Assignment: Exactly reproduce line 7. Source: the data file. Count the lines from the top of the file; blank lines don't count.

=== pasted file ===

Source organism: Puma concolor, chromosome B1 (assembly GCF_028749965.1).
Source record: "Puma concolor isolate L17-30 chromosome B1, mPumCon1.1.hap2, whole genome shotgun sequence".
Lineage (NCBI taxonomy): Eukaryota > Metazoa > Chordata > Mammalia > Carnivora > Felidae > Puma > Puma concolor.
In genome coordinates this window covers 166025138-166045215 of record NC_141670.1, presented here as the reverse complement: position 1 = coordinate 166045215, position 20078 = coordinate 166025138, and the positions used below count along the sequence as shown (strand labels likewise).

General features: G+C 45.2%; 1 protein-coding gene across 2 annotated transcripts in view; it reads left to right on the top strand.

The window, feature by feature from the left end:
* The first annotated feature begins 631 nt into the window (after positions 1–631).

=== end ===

* The first annotated feature begins 631 nt into the window (after positions 1–631).